RNwapF7STK2K6DZJP5OUPQ_thumb_1465.jpgThere are 7,794,798,739 humans on Earth, so it is very clear that everyone is bound to think a little differently. However, it has been very eye opening to realize the huge differences that we do have that I was previously unaware of. I am just glad that this topic has resulted in so many different stories and has allowed us all to talk about our thoughts. While mental health continues to be a huge burden with most people, I am just hoping this open dialogue can make a difference. I am glad we are starting to normalize talking about what exactly is going on inside of our extremely complex minds. 

 

@RyanLangdon_

Link to my interview with a person who does not have an internal monologue.

My Thoughts On The Internal Monologue Post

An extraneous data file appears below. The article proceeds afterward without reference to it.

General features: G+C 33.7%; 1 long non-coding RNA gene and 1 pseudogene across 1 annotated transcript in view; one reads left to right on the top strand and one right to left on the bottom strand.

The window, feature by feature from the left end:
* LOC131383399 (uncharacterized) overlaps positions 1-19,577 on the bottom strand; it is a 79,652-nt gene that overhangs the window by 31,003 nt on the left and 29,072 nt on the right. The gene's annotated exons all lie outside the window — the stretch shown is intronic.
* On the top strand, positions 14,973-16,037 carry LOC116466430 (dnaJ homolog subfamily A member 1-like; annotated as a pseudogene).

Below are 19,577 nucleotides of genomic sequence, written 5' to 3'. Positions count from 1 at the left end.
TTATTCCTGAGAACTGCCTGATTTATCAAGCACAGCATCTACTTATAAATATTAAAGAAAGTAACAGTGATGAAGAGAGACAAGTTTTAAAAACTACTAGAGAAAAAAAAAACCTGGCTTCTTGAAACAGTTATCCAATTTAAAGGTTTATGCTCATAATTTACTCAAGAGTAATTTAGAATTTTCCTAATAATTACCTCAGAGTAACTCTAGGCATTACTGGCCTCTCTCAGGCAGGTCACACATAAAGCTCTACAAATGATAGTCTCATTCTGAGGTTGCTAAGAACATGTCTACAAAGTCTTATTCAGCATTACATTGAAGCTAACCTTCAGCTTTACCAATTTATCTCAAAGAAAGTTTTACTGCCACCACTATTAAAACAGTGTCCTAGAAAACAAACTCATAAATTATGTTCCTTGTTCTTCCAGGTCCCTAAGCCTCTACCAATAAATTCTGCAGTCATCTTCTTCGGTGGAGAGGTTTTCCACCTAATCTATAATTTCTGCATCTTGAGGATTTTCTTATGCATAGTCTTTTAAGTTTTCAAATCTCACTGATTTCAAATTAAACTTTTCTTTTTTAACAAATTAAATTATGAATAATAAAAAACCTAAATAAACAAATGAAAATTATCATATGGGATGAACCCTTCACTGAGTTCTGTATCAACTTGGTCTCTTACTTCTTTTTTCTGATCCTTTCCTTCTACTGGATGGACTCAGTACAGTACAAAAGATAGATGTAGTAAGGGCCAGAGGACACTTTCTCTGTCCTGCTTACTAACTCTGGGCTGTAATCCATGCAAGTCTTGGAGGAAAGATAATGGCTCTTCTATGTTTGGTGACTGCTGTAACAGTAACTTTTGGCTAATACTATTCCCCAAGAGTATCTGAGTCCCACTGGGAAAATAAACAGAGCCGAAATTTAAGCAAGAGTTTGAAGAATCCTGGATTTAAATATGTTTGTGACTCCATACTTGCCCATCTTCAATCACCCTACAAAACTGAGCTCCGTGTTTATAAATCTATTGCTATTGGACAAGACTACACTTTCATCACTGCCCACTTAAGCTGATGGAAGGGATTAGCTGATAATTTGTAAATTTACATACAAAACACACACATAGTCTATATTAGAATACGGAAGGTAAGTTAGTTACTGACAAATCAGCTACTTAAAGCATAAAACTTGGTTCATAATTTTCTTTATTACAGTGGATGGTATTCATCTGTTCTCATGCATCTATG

My last post blew up unexpectedly, which is nice. But I feel some responsibility to try to rationalize this whole thing. I am hoping that some good can come from this realization. I hope it gives scientists a better understanding of the brain, which can eventually lead to breakthroughs in mental health. A lot of depression and anxiety stems from that “little voice in the back of your head.” I had a theory that maybe people that do not have the internal monologue could be better defended against depression. Nowadays, so many people are being diagnosed with mental illness, so maybe it is an evolutionary benefit if we are talking in terms of Darwinism. Darwin always preached that animals that survive the longest are the ones that are the best at adapting and overcoming disadvantages. So maybe it is our way of preventing unwanted deaths from suicide, addictions, and other adverse effects caused by mental illnesses. I am not saying that any of this theory holds any scientific weight at all, but it does get you thinking. This theory can easily be tested through surveys and polls, so I hope this sparks the interest of anyone with a passion for psychology/neurology. Who knows, maybe this will cause a domino effect of theories and experiments which can ultimate improve our understanding of this batshit crazy world we live in. Whatever comes out of this, I am just glad that people are using their brains and connecting with others around them. Everyone is so distracted by the external world and forgets to look inwards.